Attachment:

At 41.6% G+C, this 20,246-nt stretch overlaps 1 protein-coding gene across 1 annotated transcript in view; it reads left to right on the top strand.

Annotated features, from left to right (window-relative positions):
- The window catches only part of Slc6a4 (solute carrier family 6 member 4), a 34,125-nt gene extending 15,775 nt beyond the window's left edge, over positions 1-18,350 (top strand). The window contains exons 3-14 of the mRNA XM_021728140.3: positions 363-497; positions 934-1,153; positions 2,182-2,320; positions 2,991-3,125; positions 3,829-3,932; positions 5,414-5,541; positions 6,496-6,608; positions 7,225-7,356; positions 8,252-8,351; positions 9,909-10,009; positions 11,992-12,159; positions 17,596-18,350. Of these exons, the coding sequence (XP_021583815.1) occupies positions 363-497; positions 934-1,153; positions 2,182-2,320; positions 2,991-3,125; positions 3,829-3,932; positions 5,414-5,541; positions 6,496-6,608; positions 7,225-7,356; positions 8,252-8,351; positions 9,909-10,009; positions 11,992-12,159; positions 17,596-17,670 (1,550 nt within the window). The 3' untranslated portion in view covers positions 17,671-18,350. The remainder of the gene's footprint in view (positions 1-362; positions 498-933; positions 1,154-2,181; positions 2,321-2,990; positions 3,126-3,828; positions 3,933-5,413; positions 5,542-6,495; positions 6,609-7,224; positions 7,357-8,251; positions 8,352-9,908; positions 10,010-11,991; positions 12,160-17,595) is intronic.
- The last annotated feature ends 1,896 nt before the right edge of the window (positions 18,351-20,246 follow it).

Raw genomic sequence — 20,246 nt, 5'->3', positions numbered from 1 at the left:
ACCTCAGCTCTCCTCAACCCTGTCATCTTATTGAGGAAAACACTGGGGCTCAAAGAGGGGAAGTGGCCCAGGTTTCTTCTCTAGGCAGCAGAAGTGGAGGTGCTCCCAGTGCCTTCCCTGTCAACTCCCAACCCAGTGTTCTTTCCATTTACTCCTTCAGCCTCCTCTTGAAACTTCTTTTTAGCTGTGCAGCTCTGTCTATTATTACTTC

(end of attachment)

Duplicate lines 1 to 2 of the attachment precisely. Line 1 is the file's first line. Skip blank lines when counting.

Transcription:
At 41.6% G+C, this 20,246-nt stretch overlaps 1 protein-coding gene across 1 annotated transcript in view; it reads left to right on the top strand.

Annotated features, from left to right (window-relative positions):